- Click here for our Administrative Relief Policy Document: Making Administrative Relief work for Women in English.
- Las prioridades estan disponibles en Español aqui.
We are all better off when our communities are healthy and strong, we feel safe and our children can thrive. Women especially know the importance of coming together and wouldn’t be where we are without the help and support of the women in our lives—our mothers, sisters, daughters and friends. We honor and celebrate our unique commitment to protecting families and giving equal opportunities and respect to women and girls. We also know that it’s not about what you look like or where you were born that makes you American. It’s how you live your life and what you do that defines you here in America.
Currently, women comprise 51% of people migrating to America. We need an immigration process that ensures women are treated humanely and fairly, and can bring all of their many contributions and talents to strengthen our culture, economy and communities in America. Until we create a common-sense immigration process, we cannot justify enforcing the mix of outdated and unworkable laws on our books.
Specifically, a new common-sense immigration process must:
- Include a broad and clear roadmap to citizenship that recognizes the contributions of women’s work and women workers. Approximately 60% of undocumented women are in the labor force, the majority working in professions where employment is informal, often contingent or unverifiable. They work as domestic care workers, taking care of other people’s families, or work in various core service industries of our economy. The remaining 40% of undocumented women are at home caring for their own children and families and taking care of their home. Immigration reform must ensure that eligibility for citizenship at any stage is not linked to proof of work, leaving out millions of women and de-valuing women’s work.
- Keep all families together. Women are disproportionately affected by huge backlogs in the family immigration system. Seventy percent of immigrant women currently attain legal status through a family-based visa—some waiting in line for decades to be reunited with their families. Currently, there are approximately 4 million people in this backlogged system. Women who enter through the family immigration system also play key roles in the economy, starting businesses at extremely high rates. In addition, same-gender couples must not be forced to choose between their family and country. Currently, gay, lesbian and bisexual Americans cannot sponsor their partners or children for residency despite raising children and owning homes together. Immigration reform must be inclusive, eliminate backlogs to keep families together, and honor the love and commitment of all families.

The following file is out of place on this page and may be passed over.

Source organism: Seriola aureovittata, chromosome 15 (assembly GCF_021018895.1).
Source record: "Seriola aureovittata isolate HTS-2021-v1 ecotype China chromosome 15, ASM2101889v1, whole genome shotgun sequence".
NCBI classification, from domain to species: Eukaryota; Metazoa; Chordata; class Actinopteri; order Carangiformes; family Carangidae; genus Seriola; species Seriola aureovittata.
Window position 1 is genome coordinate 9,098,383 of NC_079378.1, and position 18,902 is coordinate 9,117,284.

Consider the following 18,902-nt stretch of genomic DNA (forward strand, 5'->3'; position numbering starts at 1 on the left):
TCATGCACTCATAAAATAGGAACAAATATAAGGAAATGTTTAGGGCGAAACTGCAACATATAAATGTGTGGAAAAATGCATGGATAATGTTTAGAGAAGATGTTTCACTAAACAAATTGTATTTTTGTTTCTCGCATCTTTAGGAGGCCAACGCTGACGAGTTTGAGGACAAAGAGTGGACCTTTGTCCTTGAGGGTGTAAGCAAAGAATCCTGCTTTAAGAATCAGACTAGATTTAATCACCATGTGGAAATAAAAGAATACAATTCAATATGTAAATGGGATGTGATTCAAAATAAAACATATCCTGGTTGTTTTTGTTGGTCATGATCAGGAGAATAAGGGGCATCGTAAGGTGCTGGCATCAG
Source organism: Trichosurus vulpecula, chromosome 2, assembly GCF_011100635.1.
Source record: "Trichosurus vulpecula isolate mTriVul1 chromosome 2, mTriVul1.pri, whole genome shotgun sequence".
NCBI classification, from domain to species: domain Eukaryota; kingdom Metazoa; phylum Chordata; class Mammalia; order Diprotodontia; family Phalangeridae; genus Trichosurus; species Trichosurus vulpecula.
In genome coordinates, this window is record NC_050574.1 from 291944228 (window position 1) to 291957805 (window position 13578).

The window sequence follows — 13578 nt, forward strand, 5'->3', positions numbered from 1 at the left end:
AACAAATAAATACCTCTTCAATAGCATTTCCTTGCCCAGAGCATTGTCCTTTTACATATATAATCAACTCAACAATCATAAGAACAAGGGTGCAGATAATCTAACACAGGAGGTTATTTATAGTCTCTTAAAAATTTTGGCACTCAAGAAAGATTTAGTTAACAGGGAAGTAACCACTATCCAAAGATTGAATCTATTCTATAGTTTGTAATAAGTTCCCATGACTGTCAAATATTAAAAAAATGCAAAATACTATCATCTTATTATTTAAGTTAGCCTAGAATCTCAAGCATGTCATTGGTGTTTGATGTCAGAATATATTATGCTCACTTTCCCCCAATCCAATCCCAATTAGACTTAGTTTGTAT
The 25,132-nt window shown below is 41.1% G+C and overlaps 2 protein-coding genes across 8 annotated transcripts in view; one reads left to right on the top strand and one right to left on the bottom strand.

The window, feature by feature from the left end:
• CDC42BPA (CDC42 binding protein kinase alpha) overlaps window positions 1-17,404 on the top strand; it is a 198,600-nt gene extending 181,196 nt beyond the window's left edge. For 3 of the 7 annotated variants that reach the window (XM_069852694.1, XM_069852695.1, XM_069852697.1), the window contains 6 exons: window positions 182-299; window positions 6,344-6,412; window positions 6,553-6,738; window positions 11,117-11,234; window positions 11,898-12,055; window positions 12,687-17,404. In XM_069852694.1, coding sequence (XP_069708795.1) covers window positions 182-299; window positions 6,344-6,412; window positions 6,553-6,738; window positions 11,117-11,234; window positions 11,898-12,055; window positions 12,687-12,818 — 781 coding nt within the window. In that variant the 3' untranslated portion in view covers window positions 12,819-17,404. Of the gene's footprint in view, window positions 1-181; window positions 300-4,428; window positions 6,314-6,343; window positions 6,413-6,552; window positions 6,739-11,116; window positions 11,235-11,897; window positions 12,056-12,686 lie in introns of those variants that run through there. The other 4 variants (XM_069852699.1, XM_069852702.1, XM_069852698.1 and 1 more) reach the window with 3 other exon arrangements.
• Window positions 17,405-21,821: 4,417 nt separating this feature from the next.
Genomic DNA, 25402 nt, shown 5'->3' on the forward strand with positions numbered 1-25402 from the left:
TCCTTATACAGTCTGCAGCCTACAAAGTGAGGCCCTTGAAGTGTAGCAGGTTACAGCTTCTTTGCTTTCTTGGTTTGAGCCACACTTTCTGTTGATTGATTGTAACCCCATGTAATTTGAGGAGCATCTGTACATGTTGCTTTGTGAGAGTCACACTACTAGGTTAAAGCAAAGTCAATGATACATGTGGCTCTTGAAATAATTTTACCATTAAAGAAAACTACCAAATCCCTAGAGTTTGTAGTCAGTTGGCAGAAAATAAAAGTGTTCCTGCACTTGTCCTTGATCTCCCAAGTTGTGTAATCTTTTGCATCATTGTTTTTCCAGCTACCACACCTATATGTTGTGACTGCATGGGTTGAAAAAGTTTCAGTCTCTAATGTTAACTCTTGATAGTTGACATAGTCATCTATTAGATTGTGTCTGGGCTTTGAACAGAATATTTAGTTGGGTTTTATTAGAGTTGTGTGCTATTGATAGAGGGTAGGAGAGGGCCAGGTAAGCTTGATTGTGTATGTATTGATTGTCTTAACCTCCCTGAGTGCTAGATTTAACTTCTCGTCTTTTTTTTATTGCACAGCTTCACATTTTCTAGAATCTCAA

- Recognize women’s work in future employment categories and protect women workers on the job. Currently, only a quarter of all employment visas are given to women as principal holders. Two-thirds of immigrant women in the employment visa category enter as dependents on their spouse’s visa, with no ability to work themselves. This prevents these women from contributing their skills and qualifications to the country, and makes them more vulnerable to an abusive partner. Immigrant women also face sexual harassment and other exploitative working conditions in the workplace. Immigration reform must include future flows in critical professions populated by women, allow dependent visa holders to work with full protections and adjust to legal permanent residency, and expand protections for immigrant women workers in asserting labor and civil rights.
- Ensure protections for survivors of violence and trafficking. The stringent and ineffective immigration laws allow human traffickers to exploit women who are desperate to be reunited with their families. Many survivors of violence are also forced to stay silent in dangerous situations due to dependency on the sponsorship of an abusive spouse or employer, or fear that engaging with service providers, local police or immigration agents could lead to deportation. Immigration reform must expedite current family-based sponsorships, expand protections and relief for asylum seekers and survivors of trafficking, increase the number of U-visas provided for domestic violence victims, and ensure full and immediate access to health care and social services for immigrant women survivors of violence and trafficking.
- Protect families and ensure due process. Too many women and children unfairly bear the brunt of detention and deportation. In a recent two-year period, 23% of all deportations were issued for parents with U.S. citizen children. In a nation that values liberty and justice for all, we cannot continue to put into practice laws that harm families and punish aspiring Americans. Immigration reform must protect parental rights, expand access to legal counsel and increase alternatives to detention. Immigration reform must also ensure due process that safeguards American values of fairness and justice.
- Promote immigrant integration that includes and empowers women. Approximately 10 million immigrant women speak limited English and need help from the federal government to learn our language and laws and ensure they can contribute their skills fully. They also need English to be able to report crimes, leave abusive relationships and participate in their children’s schooling and medical decisions. Onerous English language requirements in any reform legislation will exclude millions of women. Immigration reform must not be so onerous that it excludes millions. In addition, reform must ensure the Federal government provides assistance for legalization, citizenship and English, and supports state and local government integration efforts.